Entering the world of photographic artist R J Poole reveals a hauntingly beautiful place that simultaneously captivates and challenges the onlooker. A gothic, dream-like landscape stripped of power lines, motor vehicles or any reference to the modern material world. Populated by innocent looking women in long, flowing dresses staring unnervingly at the viewer.
Each carefully crafted scene of R J Poole’s photographic art suggests a story or event that begs us to enter, but only if we dare! His masculine self speaks to us through ghostly wraiths and iconic images, inviting the viewer on a spiritual journey.
R J Poole was born in Sydney, Australia in 1960. His father was a boxer and his mother a stern, former land-army soldier. In the family were also a number of uncles admired by their bravery at war. Growing up in this environment, there is little wonder that young R J felt his masculine and protective side encouraged. There is a photo in the family album portraying a 5 year old R J dressed in an army helmet, shouldering a rifle while patrolling the veranda outside their family home, protecting his mother and sister while his father was away.
While R J collected toy soldiers and played war games he could not help but also nourishing his other sides. R J had always been interested in history, music and had a great interest in art.
R J displayed a great aptitude for drawing from an early age. “My first living memory is showing one of my drawings to my father” R J recalls. “There were various members of my family who had the same skill – including my sister, aunt and grandmother. I always recall my parents saying art was in my blood”
R J did not have any formal art training and it was not until senior high school that he took art as a subject. By then R J had already introduced himself to artists such as Da Vinci, Dali and the Pre-Raphaelite Brotherhood. The intricacy of these art forms stirred both R J’s love of detail and his desire to pursue his skills more seriously. Yet upon leaving school R J did not select the path of entering art school. Instead he entered military service with the regular army. As a young, naïve and unformed man this path was more attuned to the well-established patterns of his childhood; boxing, shooting, football and athletics.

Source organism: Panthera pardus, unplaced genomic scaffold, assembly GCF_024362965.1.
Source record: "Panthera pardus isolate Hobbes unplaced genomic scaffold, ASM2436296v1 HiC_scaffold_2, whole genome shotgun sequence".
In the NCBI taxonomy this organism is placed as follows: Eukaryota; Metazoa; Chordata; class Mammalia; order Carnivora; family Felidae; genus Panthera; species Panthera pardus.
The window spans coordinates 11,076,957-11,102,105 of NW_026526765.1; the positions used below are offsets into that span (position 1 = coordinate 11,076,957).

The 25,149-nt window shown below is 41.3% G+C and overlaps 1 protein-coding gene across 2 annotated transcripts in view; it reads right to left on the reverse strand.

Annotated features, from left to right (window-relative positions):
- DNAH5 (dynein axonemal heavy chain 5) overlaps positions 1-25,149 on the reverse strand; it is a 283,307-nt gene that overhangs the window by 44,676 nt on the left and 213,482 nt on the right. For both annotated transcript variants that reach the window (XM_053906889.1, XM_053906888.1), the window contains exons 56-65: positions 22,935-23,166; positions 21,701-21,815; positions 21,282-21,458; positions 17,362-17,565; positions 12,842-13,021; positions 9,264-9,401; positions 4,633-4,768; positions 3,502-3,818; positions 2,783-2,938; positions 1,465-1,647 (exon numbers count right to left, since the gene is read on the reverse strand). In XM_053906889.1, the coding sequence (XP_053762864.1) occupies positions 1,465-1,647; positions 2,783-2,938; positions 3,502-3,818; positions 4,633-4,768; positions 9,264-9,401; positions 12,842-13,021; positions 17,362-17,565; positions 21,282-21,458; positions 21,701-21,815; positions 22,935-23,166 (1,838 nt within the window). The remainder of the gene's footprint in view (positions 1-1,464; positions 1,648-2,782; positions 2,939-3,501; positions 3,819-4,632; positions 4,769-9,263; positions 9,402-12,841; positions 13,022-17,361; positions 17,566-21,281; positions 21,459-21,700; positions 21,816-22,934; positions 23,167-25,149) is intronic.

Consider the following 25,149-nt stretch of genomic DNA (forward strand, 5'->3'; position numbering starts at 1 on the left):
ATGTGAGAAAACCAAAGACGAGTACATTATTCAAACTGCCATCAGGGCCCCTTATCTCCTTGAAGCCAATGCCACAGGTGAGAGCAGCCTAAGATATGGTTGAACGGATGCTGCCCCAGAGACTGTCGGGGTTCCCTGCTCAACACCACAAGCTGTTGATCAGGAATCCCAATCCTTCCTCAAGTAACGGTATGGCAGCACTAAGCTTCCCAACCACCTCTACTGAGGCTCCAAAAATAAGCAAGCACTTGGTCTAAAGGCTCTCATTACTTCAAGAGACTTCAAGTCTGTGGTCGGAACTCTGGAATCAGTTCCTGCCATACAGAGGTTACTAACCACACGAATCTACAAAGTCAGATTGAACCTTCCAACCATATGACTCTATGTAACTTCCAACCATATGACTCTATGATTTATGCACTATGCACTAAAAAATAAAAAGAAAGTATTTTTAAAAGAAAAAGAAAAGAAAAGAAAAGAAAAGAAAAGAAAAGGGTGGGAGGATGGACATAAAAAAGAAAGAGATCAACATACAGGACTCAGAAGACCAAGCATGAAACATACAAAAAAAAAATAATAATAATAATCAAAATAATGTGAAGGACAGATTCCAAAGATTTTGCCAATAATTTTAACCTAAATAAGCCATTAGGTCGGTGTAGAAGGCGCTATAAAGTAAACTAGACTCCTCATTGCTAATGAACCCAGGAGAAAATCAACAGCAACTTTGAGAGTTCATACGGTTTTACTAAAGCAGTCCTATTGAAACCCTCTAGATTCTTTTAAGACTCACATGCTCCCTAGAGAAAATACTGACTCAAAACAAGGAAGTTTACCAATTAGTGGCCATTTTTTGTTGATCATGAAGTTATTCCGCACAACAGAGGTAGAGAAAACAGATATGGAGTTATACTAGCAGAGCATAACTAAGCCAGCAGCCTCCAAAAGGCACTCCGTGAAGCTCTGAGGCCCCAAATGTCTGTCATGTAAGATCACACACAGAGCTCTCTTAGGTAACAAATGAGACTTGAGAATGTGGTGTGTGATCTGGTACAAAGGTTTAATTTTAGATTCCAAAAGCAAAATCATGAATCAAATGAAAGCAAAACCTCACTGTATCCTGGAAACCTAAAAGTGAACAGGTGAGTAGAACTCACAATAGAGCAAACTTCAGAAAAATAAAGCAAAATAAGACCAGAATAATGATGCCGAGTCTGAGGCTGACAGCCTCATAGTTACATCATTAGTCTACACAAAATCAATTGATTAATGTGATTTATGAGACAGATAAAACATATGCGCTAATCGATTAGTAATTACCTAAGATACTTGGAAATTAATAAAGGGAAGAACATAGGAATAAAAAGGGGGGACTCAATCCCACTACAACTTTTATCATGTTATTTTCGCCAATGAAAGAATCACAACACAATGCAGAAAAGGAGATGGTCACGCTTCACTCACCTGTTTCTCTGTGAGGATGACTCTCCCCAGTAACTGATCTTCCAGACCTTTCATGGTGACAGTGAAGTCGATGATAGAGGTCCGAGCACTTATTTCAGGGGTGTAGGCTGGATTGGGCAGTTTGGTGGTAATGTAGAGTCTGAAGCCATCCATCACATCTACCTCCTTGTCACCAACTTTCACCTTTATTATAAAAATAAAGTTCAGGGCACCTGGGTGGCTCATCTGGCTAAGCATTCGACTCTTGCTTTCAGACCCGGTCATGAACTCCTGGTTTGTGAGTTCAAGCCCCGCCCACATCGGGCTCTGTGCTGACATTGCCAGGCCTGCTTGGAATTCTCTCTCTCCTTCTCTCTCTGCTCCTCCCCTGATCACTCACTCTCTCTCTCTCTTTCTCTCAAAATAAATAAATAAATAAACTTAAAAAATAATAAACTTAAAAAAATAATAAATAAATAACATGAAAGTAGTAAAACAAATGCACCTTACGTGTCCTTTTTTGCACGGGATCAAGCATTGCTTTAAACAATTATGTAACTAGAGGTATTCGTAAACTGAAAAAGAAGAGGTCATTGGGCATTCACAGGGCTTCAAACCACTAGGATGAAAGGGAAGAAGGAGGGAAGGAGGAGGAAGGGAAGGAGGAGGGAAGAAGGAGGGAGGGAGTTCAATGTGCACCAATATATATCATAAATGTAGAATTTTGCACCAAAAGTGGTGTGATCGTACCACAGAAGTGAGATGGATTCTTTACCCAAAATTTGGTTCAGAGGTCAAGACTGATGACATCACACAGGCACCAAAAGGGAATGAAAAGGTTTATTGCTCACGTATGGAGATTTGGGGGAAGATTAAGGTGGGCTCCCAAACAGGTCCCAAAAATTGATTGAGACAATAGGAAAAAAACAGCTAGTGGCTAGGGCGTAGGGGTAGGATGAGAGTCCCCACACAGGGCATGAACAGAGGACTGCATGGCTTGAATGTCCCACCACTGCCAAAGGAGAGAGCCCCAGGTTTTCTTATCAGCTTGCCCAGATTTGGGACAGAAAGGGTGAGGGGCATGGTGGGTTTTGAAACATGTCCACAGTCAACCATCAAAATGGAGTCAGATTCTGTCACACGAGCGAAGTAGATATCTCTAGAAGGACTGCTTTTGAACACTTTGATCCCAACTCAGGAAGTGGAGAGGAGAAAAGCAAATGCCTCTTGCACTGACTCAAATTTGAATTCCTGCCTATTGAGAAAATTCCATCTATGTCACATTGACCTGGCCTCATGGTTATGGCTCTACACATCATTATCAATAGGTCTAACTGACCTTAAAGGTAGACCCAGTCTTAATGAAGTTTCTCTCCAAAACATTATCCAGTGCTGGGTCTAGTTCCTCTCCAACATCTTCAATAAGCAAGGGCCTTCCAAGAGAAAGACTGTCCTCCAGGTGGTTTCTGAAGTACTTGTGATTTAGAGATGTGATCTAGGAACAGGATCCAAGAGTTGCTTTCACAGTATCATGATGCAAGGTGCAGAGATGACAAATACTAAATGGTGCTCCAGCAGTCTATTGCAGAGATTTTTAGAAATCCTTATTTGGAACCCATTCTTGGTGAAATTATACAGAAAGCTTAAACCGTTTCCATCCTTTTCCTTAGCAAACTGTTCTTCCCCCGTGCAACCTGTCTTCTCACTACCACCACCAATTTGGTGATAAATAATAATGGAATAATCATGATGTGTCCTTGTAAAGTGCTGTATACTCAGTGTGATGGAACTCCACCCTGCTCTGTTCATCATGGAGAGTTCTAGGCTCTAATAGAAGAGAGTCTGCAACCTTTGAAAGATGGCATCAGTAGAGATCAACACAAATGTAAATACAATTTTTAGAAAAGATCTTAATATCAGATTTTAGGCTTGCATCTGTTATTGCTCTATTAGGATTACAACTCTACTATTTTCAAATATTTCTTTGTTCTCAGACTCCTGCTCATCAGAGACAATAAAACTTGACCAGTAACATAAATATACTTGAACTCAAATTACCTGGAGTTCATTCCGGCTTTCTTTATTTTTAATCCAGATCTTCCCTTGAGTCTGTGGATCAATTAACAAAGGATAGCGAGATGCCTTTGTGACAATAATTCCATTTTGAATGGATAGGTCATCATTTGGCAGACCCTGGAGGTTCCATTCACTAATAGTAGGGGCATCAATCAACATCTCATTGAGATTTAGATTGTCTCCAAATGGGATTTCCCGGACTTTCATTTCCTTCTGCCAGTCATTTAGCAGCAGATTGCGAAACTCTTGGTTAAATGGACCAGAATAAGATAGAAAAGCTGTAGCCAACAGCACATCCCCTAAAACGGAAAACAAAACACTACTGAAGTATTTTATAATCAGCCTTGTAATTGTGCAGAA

After just a year and a half in the regular army, R J entered the SAS Regiment. “Most of my time in the military was spent with the SAS whose culture and training methods were extreme” explains R J. “I was a very inexperienced nineteen year old when I entered the SAS regiment. It was a difficult experience that has since moved me in the opposite direction, towards the feminine aspect of the masculine – the anima.” (See: https://www.youtube.com/watch?v=FoirzoKMSHA)
The challenges of R J’s early life are mirrored in the themes of lost innocence, spiritual awakening and the ghost-like forms that populate his art. R J’s signature work; The Anima Series is a response to the tradition of the ‘macho male’ with which he had grown up. Begun in 1984 this series is composed mostly of images of women who act as alter egos and who provide R J’s anima a female face through which he articulates this part of himself.
Initially, the Anima Series comprised works on paper drawn with pen or pencil. Having developed his drawing skills since childhood, R J’s drawings were typically a metre wide and executed in the traditional chiaroscuro method. R J taught himself this method by studying the masters. This crosshatch technique involves multiple layers of pencil painstakingly drawn on top of the other to create a sense of depth.
First exhibited in public at the Praxis Gallery, Fremantle in 1985, R J’s drawings attracted notice when later the same year he won first prize for works on paper at Perth’s Sabemo TLC Arts Award. His fierce sense of independence however, ensured this would be the last occasion he entered a contest, having since opted for a non-competitive approach to exhibiting his art.
Artistically, while drawing satisfied his love of detail, it was nevertheless a very slow and tedious process. “Typically a drawing would take me several months to complete,” explains R J. “I would often use live models, or photographs as a reference and eventually, I realised I could say just as much with a camera”.
Over time, the camera gradually replaced his pencil until by the mid-1990’s he stopped drawing altogether and the Anima Series has since been a purely photographic body of work. “The camera allows me to work with several people, who can move about as opposed to staying still for long periods while I draw them,” says R J. “I find it gives me greater freedom and spontaneity.”